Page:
LDS.org Blog by Joy D. Jones, Primary General President |
I usually look forward to speaking about the gospel of Jesus Christ, especially to those who are genuinely asking out of curiosity or interest. Defending my faith is something I feel is important to do and in the years of practice, I have learned that sometimes our actions speak louder than words.
In my role as the President of the Church’s worldwide children’s organization, I love visiting with the women of the Church. I can honestly say that, wherever I go, I meet unwavering women who are willing to stand for truth and righteousness—they shine. The women I meet tell me stories of their challenges and trials. Yet these wonderful daughters of God continue to “press forward with a steadfastness in Christ” (2 Nephi 31:20).
It may be that in our daily lives, some of us are seldom asked to stand—literally or figuratively—to defend the gospel of Jesus Christ and His kingdom here on earth. On the other hand, some of us may be required to speak up on a regular basis to defend truth: perhaps at school, at work, with friends, or even with family. Sisters, I promise you that whether it’s in the boardroom or the bakery, at some point, as a disciple of Christ, you will be called upon to articulate what you know and believe.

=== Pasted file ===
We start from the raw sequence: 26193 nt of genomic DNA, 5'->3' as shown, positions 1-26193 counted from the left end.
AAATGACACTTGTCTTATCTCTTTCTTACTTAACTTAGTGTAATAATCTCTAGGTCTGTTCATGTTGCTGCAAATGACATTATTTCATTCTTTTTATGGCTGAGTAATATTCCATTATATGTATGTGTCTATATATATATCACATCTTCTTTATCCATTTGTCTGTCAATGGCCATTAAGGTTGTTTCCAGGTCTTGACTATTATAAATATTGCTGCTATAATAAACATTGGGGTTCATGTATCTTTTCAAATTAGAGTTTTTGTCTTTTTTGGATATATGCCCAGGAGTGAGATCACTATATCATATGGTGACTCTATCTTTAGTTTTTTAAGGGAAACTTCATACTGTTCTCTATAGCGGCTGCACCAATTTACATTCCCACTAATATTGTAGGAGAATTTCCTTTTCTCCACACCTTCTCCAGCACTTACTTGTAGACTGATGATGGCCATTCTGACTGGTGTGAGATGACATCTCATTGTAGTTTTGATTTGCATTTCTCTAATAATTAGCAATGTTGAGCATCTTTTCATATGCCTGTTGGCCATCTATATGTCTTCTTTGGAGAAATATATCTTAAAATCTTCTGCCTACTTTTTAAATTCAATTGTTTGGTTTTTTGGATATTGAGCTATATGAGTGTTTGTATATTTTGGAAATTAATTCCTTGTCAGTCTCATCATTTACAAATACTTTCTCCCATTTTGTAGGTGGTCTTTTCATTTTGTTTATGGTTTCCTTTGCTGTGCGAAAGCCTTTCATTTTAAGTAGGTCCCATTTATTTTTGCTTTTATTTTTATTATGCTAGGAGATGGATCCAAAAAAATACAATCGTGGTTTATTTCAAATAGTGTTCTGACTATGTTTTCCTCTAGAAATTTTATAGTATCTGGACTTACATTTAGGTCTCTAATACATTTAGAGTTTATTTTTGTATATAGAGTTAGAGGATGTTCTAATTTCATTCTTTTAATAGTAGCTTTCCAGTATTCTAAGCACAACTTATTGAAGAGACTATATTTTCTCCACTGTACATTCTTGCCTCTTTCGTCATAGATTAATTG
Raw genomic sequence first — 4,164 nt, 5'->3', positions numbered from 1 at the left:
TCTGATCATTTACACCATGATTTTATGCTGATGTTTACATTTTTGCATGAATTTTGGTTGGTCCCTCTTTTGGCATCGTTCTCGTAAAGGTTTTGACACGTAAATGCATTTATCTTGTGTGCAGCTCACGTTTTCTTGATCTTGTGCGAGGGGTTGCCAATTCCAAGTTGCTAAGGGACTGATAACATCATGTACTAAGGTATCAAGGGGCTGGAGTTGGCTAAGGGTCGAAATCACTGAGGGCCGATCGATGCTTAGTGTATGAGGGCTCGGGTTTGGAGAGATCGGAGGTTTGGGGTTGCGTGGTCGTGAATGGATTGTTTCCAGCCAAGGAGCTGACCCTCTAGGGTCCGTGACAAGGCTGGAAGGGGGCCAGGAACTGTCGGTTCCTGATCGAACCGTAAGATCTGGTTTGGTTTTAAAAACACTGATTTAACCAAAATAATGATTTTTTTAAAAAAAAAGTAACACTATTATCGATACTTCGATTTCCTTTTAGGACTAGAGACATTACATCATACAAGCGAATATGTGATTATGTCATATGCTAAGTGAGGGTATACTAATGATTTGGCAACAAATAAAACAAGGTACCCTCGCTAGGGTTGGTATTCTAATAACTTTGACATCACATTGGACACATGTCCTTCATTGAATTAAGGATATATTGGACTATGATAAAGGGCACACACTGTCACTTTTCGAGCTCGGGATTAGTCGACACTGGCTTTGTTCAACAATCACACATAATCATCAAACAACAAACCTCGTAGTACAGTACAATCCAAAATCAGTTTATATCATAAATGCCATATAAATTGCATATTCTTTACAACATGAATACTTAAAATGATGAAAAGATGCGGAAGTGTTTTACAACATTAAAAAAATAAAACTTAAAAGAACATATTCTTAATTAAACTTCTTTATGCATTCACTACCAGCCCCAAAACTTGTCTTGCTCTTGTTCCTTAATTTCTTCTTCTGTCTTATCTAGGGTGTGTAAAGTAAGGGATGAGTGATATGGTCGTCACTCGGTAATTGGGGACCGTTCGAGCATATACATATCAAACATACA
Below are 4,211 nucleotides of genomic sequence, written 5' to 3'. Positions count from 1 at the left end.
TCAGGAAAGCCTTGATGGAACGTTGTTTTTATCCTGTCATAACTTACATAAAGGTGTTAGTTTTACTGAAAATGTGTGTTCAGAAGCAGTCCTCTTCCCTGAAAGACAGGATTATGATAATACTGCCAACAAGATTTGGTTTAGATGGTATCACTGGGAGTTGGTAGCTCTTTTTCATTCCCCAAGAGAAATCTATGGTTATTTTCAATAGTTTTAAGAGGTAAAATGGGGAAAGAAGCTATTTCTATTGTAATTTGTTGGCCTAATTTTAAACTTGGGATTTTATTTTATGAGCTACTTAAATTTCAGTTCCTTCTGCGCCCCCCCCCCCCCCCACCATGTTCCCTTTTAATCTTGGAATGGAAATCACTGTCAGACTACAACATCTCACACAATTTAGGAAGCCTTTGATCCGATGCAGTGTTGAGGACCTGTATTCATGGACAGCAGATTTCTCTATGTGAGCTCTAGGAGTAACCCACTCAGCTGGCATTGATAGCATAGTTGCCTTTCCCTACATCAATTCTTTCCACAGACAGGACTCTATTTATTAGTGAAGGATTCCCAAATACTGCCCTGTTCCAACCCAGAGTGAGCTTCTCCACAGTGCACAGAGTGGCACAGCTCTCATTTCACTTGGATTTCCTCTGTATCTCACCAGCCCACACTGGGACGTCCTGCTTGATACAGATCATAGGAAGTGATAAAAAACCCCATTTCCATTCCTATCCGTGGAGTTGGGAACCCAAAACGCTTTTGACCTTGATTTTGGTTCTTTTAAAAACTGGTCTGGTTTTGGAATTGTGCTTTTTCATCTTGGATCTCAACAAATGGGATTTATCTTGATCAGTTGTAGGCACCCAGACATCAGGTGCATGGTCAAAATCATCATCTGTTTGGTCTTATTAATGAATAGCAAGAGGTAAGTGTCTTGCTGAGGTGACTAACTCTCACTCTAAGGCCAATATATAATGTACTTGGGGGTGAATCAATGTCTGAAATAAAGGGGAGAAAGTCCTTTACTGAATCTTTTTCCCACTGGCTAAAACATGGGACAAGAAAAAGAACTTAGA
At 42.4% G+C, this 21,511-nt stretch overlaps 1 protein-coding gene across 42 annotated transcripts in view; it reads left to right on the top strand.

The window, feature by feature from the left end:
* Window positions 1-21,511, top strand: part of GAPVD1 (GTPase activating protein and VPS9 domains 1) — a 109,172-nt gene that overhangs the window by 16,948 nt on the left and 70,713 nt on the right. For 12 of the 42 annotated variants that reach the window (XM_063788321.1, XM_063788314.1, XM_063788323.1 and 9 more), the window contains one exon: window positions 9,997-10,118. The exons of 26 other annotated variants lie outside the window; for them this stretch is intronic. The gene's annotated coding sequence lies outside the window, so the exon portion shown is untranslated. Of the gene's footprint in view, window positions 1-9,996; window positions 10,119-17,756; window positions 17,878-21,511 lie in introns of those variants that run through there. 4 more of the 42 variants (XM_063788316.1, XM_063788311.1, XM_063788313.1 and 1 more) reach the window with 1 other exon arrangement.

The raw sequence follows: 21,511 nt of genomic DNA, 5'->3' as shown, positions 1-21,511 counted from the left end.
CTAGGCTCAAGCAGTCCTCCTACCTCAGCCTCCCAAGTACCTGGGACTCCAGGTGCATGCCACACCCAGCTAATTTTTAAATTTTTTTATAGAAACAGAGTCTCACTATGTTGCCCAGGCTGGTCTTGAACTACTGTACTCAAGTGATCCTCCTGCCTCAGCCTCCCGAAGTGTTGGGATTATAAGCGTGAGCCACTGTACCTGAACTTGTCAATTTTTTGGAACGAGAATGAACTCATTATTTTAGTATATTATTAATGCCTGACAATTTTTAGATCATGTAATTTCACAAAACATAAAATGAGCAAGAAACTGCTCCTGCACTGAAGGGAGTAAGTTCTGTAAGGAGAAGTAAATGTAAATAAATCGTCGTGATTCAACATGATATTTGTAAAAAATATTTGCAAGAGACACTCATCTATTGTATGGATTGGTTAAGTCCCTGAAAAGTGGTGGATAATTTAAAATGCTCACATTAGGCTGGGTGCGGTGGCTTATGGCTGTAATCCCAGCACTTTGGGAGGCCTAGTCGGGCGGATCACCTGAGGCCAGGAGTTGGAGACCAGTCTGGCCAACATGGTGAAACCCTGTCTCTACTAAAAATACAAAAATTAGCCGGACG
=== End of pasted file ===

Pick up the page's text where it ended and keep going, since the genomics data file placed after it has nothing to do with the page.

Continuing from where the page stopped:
So how will you react when a situation presents itself to speak up for Jesus Christ and His Church? Will you freeze? Will you avoid confrontation? As you may have experienced, the third and better alternative, standing as a witness, may be uncomfortable at first as well, but as President M. Russell Ballard once said, “it is always the right thing to do. Always.” Freezing and running from the opportunity to do what Jesus would do often results in regret, not only for ourselves but also for those who might have benefited from our words. Sometimes compromise represents a far greater risk than courage. As difficult as it is to stand for truth, it is much harder to live with the consequences of moral failure.
It might help to remember the wisdom of Elder Jeffrey R. Holland: “You will one day find yourself called upon to defend your faith or perhaps even endure some personal abuse simply because you are a member of The Church of Jesus Christ of Latter-day Saints. Such moments will require both courage and courtesy on your part.”
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